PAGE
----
273. I recommend that, within three months of the date of this report, Southern District Health Board:
a) Review the process for the development of recovery plans and their regular review, including clear processes for engagement with consumers and their families.
b) Provide refresher education sessions for the mental health service staff on the treatment of psychosis and substance abuse as co-existing disorders.
c) Review the processes and practices within the mental health service for collaborative care planning with consumers and their families, and documentation of contacts. 
d) Report on the implementation of the recommendations of the Serious Adverse Event report, including an audit of compliance with the new processes.
e) Arrange an independent audit of the mental health service documentation and provide the results of that audit to HDC.
Follow-up actions
274. A copy of this report will be sent to the Coroner.
275. A copy of this report with details identifying the parties removed, except Southern DHB and the expert who advised on this case, will be sent to the Medical Council of New Zealand, and it will be advised of Dr C's name. 
276. A copy of this report with details identifying the parties removed, except Southern DHB and the expert who advised on this case, will be sent to the Mental Health Foundation of New Zealand and the Royal Australian and New Zealand College of Psychiatrists.
277. A copy of this report with details identifying the parties removed, except Southern DHB and the expert who advised on this case, will be sent to the Director of Mental Health.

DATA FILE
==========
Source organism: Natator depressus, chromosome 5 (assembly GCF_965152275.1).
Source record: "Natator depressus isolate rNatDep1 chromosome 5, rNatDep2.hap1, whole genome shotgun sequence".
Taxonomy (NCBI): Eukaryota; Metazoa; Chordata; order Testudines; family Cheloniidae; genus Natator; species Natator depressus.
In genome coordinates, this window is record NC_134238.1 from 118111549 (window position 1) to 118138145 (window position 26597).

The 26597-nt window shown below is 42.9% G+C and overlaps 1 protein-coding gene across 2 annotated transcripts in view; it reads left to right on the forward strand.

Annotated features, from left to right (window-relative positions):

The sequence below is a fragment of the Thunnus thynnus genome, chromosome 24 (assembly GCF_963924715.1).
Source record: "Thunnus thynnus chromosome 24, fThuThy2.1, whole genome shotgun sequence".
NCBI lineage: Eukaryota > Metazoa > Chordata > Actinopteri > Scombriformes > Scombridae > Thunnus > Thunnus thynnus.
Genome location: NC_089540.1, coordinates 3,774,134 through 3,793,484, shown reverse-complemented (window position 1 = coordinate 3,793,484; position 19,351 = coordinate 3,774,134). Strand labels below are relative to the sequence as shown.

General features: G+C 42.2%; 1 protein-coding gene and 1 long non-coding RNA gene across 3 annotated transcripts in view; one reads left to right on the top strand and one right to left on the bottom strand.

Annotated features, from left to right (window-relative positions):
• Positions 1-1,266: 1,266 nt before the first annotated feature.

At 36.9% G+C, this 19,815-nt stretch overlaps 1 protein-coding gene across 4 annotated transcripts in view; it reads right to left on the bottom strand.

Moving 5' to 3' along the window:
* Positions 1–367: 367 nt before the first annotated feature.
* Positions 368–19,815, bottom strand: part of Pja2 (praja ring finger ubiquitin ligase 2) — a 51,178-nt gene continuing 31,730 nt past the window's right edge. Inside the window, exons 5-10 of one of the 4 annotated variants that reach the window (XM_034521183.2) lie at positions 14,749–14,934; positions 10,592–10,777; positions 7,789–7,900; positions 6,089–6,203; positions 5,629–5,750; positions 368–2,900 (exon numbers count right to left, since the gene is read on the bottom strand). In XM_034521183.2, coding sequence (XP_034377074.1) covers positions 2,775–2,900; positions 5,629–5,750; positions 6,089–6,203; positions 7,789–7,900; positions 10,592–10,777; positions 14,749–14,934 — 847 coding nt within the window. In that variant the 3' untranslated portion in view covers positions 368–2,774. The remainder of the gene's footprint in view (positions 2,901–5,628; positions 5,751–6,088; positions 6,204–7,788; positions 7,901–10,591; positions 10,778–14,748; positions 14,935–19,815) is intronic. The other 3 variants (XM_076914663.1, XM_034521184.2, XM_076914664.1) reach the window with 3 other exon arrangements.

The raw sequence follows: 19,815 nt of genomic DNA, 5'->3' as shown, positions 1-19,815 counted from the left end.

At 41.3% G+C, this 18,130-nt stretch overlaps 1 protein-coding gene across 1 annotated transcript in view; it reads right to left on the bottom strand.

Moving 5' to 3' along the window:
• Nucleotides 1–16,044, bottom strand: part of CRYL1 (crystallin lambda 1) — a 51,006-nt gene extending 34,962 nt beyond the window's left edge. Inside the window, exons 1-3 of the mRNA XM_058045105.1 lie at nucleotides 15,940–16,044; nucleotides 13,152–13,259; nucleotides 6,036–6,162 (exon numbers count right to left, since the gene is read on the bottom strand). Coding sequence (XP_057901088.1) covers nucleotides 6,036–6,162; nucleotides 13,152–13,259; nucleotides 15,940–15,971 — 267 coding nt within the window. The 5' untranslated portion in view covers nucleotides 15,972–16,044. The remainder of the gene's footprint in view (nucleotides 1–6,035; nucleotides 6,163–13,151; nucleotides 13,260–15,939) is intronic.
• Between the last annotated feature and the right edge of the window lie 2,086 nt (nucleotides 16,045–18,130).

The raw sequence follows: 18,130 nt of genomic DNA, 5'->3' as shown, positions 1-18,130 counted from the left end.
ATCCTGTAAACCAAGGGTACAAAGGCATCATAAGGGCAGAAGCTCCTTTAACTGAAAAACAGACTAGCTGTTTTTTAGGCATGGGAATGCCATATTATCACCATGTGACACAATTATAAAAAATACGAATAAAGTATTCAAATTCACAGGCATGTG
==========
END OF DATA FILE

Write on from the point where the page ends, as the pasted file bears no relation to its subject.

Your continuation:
278. A copy of this report with details identifying the parties removed, except Southern DHB and the expert who advised HDC on this case, will be placed on the Health and Disability Commissioner website, www.hdc.org.nz, for educational purposes.
 
Appendix A: Independent expert advice to the Commissioner
The following expert advice was obtained from psychiatrist Dr Verity Humberstone:
"Qualifications of Report Writer:
I obtained my MBCHB from Auckland Medical School in 1992.
I obtained my FRANZCP in 2000.
I hold a Post Graduate Diploma in Forensic Psychiatry.
I worked for the first 11 years as a Consultant Psychiatrist in an Intensive Community Team in Counties Manukau. For the last six years of this period of employment I was Clinical Head of Adult Mental Health Services.
Since late 2009 I have been employed as a Consultant Psychiatrist for Northland District Health Board. 
My current position is Consultant Psychiatrist for Te Roopu Whitiora, Community Maori Mental Health Services and Senior Clinical Head of Mental Health Services, Northland.
Issues to be addressed: